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the search for downed helicopter. >> looking for survives, at least 91 deaths are now being blamed on thursday's 7.3 aftershock. it instruction justs two weeks after a 7.8 earthquake killed over 8,000 people. fire in philippines, fire started when a welding torch came into contact with flammable chemicals. heavy smoke blocked the entrance. firefighters took about 15 minutes to get to the scene. more than 200 people worked in the fight foot wear fact that's located you outside manila. >> officials say a positive train control could have helped prevent the accident.
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serious problems for his campaign. >> reporter: engaged in damage control, jeb bush now says he misunderstood a question about the iraq campaign of his brother. >> given what you knew then would you have done it rather than what we know now. >> reporter: when asked tuesday by radio show sean hannity, would you have supported the war mr. bush punted. >> in 20-20 hindsight you would have made that decision? >> i don't know what that decision would have been but the point is mistakes were made. >> reporter: the war resulted in 4488 u.s. dead and more than 32,000 u.s. wounded. the war cost the u.s. government more than $2 trillion. and according to the most recent poll 71% of americans and a majority of republicans believe the iraq war was not worth it.
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a few months ago jeb bush gave a major foreign policy speech and tried to create distance from his brother's policies. >> i'm my own man and my views are shaped by my own thinks and thinking and my own experiences. >> he told a group of private donors that his brother is advising him on middle east policy and there was this week's interview on fox news. >> knowing what we know now would you have authorized the invasion? >> i would have. and so would have hillary clinton. and most others that had the intelligence they got. >> said it was a mistake for his brother's administration after toppling saddam to not focus on security. but he didn't focus on i don't remember bush's decision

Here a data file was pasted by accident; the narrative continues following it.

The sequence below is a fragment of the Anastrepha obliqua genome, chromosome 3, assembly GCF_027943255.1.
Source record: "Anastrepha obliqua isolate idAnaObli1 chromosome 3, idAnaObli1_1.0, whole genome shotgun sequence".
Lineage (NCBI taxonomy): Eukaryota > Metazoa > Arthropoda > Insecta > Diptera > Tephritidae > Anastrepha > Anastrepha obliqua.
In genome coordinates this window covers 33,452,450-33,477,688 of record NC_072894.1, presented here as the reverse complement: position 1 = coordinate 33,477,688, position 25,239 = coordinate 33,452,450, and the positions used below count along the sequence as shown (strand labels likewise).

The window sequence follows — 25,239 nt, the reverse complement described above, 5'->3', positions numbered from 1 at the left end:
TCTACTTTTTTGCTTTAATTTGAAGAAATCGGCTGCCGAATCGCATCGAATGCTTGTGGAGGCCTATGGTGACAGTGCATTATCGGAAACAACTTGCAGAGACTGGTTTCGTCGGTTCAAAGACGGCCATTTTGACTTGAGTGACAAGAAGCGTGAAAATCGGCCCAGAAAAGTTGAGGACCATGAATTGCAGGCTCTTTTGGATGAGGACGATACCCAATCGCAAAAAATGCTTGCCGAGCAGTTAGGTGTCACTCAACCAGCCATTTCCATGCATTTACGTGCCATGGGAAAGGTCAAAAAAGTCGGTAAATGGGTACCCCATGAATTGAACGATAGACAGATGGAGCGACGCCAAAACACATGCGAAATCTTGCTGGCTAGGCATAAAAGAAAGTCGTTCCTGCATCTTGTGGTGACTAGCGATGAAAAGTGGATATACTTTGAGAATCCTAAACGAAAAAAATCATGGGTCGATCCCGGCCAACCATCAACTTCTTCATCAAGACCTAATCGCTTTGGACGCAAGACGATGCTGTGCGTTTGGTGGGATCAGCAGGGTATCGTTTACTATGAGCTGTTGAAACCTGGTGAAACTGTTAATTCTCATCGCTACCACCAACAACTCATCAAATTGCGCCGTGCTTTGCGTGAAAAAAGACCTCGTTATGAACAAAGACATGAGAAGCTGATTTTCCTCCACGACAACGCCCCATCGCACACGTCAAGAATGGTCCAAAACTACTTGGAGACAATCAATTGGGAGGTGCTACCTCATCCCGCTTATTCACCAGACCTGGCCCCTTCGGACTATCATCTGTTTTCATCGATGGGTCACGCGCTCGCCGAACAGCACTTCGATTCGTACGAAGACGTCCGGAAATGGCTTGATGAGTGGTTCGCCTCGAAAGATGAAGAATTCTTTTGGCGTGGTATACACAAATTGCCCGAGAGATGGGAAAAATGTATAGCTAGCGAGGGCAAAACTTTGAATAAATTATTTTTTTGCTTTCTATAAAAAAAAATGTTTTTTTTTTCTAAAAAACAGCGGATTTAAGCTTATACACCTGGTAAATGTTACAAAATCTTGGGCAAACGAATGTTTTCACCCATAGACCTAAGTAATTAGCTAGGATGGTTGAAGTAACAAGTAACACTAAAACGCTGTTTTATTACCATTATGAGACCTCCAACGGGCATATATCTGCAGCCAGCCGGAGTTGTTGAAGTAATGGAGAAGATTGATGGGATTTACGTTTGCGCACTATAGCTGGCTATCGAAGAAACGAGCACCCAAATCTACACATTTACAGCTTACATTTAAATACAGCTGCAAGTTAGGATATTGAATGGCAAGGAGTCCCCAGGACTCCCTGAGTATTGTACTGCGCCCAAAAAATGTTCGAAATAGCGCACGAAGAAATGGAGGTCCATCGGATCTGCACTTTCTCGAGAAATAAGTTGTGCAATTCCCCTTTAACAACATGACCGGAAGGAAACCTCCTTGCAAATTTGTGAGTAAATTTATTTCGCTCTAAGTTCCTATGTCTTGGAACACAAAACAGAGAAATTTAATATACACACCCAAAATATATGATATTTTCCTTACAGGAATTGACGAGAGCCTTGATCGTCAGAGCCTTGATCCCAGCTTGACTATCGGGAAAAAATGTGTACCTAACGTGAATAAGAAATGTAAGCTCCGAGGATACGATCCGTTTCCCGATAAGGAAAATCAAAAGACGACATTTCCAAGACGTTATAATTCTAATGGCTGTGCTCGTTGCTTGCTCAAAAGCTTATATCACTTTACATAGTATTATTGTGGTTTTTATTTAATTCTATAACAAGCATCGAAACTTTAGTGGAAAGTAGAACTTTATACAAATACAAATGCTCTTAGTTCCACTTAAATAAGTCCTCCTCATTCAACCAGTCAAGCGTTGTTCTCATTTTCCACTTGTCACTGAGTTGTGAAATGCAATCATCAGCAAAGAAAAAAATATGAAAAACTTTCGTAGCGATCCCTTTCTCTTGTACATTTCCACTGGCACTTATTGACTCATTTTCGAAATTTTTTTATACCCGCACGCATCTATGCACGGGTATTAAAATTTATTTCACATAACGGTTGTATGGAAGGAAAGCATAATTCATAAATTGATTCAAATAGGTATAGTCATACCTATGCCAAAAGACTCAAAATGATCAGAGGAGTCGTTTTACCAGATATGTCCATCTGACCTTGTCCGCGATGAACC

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links to at least five deaths. turning back to the derailment of train 188 in philadelphia. amtrak and other railroads have struggled to implement safety systems. our science and technology editor jacob ward reports.
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>> in twrai a 2008, a train derailment killedrailmentoutside los angeles killed 28 people. think of positive control as sort of an air traffic control system that can take control of trains. positive control would add gps satellites sensors on the tracks and a centralized system that can slow or stop a train when it senses trouble ahead. it would have stopped the train from exceeding the speed limb. >> we have advocated positive train control. it is one of our wanted list. >> it makes the human driver to make an adjustment if there's a double parked car or a dog dog in the street. but once these trains go below ground, it can monitor the drivers make sure they're not
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distracted or incapacitated and if they are the system can automatically slow or stop these trains. however the system is difficult and expensive to implement. railroads have said they are not going to make this year's deadline and in march the congress voted to extend this to 2020. a marnl control and signals and radio communications. for ought intents and purposes, the one that crashed in california was the same as what crashed in philadelphia. jacob ward, al jazeera, san francisco. >> at $130,000 per mile of track it could cost at least $9.5 billion to install them on every u.s. railroad. i'm antonio mora. thanks for joining us for latest news at any time, head over to
11:30 pm ray suarez is up next. with "inside story". have a great night. >> [ ♪ music ♪ ] it's often portrayed as a transaction, how much of your absolute right to privacy should you surrender to be protected in return? edward snowden leaked the news that the national security agency was vacuuming up vast information from phone calls. now a federal court decided such bulk collection of private phone data is against the law. now what your